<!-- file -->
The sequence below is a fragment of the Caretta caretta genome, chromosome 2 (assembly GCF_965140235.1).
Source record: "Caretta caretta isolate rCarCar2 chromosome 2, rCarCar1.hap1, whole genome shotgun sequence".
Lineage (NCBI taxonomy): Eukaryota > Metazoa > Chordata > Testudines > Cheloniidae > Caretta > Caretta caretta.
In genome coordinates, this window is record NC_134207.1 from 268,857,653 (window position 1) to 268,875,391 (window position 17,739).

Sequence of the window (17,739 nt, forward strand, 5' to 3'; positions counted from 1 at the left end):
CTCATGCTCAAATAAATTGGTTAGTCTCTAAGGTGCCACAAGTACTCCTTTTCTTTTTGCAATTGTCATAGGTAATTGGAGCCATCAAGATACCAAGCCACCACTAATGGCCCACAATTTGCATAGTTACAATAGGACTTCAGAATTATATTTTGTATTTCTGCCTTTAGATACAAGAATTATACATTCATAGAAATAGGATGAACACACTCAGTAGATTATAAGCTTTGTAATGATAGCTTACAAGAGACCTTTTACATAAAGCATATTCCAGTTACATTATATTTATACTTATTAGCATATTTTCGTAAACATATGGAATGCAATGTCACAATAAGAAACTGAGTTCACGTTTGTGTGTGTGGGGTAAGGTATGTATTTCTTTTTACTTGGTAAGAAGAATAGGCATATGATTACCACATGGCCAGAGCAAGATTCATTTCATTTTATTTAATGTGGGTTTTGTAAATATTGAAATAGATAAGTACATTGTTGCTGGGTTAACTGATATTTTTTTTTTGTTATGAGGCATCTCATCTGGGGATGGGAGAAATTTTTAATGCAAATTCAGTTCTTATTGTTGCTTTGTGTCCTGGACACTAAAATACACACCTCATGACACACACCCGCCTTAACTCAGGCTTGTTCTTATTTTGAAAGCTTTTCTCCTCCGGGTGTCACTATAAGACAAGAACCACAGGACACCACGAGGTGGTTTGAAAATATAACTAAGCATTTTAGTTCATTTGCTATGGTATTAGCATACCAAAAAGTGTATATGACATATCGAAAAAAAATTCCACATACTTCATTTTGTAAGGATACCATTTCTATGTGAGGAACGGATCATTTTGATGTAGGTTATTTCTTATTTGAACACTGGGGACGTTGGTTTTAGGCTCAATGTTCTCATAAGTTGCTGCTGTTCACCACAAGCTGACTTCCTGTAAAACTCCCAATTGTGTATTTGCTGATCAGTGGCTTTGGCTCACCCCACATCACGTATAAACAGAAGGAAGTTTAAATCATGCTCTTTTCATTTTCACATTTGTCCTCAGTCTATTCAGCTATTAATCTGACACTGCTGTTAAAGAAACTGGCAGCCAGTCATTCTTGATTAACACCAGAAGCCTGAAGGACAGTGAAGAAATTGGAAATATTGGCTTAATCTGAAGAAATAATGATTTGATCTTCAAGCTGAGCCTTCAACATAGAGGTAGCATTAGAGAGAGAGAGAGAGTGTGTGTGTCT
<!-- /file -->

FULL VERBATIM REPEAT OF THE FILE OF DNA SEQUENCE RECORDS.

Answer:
The sequence below is a fragment of the Caretta caretta genome, chromosome 2 (assembly GCF_965140235.1).
Source record: "Caretta caretta isolate rCarCar2 chromosome 2, rCarCar1.hap1, whole genome shotgun sequence".
Lineage (NCBI taxonomy): Eukaryota > Metazoa > Chordata > Testudines > Cheloniidae > Caretta > Caretta caretta.
In genome coordinates, this window is record NC_134207.1 from 268,857,653 (window position 1) to 268,875,391 (window position 17,739).

Sequence of the window (17,739 nt, forward strand, 5' to 3'; positions counted from 1 at the left end):
CTCATGCTCAAATAAATTGGTTAGTCTCTAAGGTGCCACAAGTACTCCTTTTCTTTTTGCAATTGTCATAGGTAATTGGAGCCATCAAGATACCAAGCCACCACTAATGGCCCACAATTTGCATAGTTACAATAGGACTTCAGAATTATATTTTGTATTTCTGCCTTTAGATACAAGAATTATACATTCATAGAAATAGGATGAACACACTCAGTAGATTATAAGCTTTGTAATGATAGCTTACAAGAGACCTTTTACATAAAGCATATTCCAGTTACATTATATTTATACTTATTAGCATATTTTCGTAAACATATGGAATGCAATGTCACAATAAGAAACTGAGTTCACGTTTGTGTGTGTGGGGTAAGGTATGTATTTCTTTTTACTTGGTAAGAAGAATAGGCATATGATTACCACATGGCCAGAGCAAGATTCATTTCATTTTATTTAATGTGGGTTTTGTAAATATTGAAATAGATAAGTACATTGTTGCTGGGTTAACTGATATTTTTTTTTTGTTATGAGGCATCTCATCTGGGGATGGGAGAAATTTTTAATGCAAATTCAGTTCTTATTGTTGCTTTGTGTCCTGGACACTAAAATACACACCTCATGACACACACCCGCCTTAACTCAGGCTTGTTCTTATTTTGAAAGCTTTTCTCCTCCGGGTGTCACTATAAGACAAGAACCACAGGACACCACGAGGTGGTTTGAAAATATAACTAAGCATTTTAGTTCATTTGCTATGGTATTAGCATACCAAAAAGTGTATATGACATATCGAAAAAAAATTCCACATACTTCATTTTGTAAGGATACCATTTCTATGTGAGGAACGGATCATTTTGATGTAGGTTATTTCTTATTTGAACACTGGGGACGTTGGTTTTAGGCTCAATGTTCTCATAAGTTGCTGCTGTTCACCACAAGCTGACTTCCTGTAAAACTCCCAATTGTGTATTTGCTGATCAGTGGCTTTGGCTCACCCCACATCACGTATAAACAGAAGGAAGTTTAAATCATGCTCTTTTCATTTTCACATTTGTCCTCAGTCTATTCAGCTATTAATCTGACACTGCTGTTAAAGAAACTGGCAGCCAGTCATTCTTGATTAACACCAGAAGCCTGAAGGACAGTGAAGAAATTGGAAATATTGGCTTAATCTGAAGAAATAATGATTTGATCTTCAAGCTGAGCCTTCAACATAGAGGTAGCATTAGAGAGAGAGAGAGAGTGTGTGTGTCT